Friday, January 18, 2013
A visit to Deborah Pohl’s studio by Sydney Chastain-Chapman
On the evening of Nov. 13th, I paid a visit to Deborah Pohl at her studio in the Neumann Leather building, a studio building in Hoboken, NJ. As fellow Hoboken residents, we spent the first part of the visit discussing our experiences during Hurricane Sandy. Deborah’s story was much more dramatic than mine, including a rescue by the National Guard. But I was relieved to hear that like me, neither her studio nor her apartment were damaged by the flooding. This was actually the second visit I paid to Deborah’s studio, having gone there during the summer of 2012, along with Anna Lise Jensen, for a very enjoyable, informal studio visit/ lunch hangout. So it was interesting to revisit work that I had seen at the summer visit, and to see the progress Deborah has made in the meantime.
Her primary recent focus has been on ‘the Pill Project’, which she started in conjunction with a Hoboken arts event by the same name, which was a benefit to support womens’ reproductive rights. For this event in the summer of 2012, Deborah started producing small “pills”, i.e. drawings, that she sold at the series of evening benefits, with the profits all going to Planned Parenthood. After the benefit was over, Deborah decided to continue her Pill Project, with the idea of exhibiting the pills as a large collection at the next tART exhibition, and allowing the public to purchase the pills individually, with the proceeds again going to support reproductive rights.
Despite all the interesting social-political aspects of the project, I was most struck by the dazzling visual array of the pills as a group, and loved the chance to spend time with this large collection of tiny drawings (several hundred), to slowly notice the subtle and not-so-subtle differences amid the grouping. The pill drawings are all circular shapes, done in a variety of media and colors. Some are on plain white-paper backgrounds, and some have painted or drawn backgrounds. A few are even collages. Intrigued by Deborah’s process and formal decisions, I brought up those aspects of the work, and that constituted most of our conversation. Deborah said that when she initially began making the pills, she was drawing them to look like more-realistic pill capsules, and even tried making small pill sculptures. This flexibility and willingness to try whatever material and form fit the idea seems typical of Deborah, whose body of work includes realistic witty still-life paintings, abstract works, and various forms of social engagement and performance. But as she experimented with making the pills, she realized the simpler format of the circular shape on a square background was preferable. I agreed, since seeing the group of pills definitely made me think of medicine and birth control pills in particular, but also a number of other more universal ideas, such as a galaxy of planets, or a group of cells.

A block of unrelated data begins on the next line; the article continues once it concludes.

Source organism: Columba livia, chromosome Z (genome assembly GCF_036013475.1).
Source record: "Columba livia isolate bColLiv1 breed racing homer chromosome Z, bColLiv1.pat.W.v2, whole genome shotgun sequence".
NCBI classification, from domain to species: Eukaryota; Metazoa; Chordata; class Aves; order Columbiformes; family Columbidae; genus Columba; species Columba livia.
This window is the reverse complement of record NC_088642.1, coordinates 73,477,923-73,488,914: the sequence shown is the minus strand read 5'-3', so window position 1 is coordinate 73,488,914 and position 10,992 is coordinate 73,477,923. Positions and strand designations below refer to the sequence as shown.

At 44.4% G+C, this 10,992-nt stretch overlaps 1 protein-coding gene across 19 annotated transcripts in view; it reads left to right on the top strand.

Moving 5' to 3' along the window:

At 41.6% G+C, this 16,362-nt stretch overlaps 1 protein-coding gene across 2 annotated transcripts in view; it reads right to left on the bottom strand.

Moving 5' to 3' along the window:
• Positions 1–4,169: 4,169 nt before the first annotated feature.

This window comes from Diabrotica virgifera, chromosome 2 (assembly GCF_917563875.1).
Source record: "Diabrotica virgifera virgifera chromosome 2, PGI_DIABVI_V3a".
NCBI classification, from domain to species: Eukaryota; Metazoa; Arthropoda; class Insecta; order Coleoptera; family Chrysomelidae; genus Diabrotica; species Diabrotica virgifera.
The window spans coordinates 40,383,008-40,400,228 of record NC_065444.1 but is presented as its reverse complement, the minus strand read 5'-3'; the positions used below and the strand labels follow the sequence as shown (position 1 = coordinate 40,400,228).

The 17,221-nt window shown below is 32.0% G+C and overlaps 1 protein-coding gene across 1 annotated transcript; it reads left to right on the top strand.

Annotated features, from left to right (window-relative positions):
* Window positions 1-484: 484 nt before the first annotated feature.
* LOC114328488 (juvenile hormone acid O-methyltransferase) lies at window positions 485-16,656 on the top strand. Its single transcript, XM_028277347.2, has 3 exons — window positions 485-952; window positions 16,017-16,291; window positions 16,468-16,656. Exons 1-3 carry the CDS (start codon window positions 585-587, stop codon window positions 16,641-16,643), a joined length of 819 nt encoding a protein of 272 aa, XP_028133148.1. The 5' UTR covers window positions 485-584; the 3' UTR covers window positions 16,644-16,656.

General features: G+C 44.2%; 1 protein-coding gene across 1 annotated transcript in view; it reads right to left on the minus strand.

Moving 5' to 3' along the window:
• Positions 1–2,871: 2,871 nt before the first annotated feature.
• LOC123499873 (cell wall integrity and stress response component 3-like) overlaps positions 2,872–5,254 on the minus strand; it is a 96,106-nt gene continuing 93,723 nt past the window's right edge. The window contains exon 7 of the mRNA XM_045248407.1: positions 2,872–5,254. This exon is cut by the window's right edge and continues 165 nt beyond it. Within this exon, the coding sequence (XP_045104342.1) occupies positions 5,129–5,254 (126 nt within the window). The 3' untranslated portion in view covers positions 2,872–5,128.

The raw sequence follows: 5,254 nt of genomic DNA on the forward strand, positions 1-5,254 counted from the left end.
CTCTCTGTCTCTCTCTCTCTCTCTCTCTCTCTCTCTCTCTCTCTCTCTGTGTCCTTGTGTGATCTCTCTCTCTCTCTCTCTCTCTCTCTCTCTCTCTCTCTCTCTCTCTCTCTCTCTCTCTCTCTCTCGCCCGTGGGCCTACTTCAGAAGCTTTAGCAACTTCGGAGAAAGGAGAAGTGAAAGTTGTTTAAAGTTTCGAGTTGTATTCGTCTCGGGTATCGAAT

We talked about Damien Hirst’s pill representations, and Deborah noted that his pill paintings are very regimented and almost manufactured, since his assistants do the painting, whereas her pill project is much more organic, allowing for new ideas and ways of making to come in along the way. We also talked about how working on a collection of small works on paper (something I’ve also done) is a great project to do when you’re busy with other things. Deborah is currently working and also getting a graduate degree, so the pill project has helped her sustain her studio practice in a manageable way during a busy time.
I’m very glad I had a chance to see this work develop over the course of a few months, and that the public will have a chance to view it again at the upcoming tART exhibition, and to participate in the important exchange of buying pill artworks to support womens’ reproductive rights.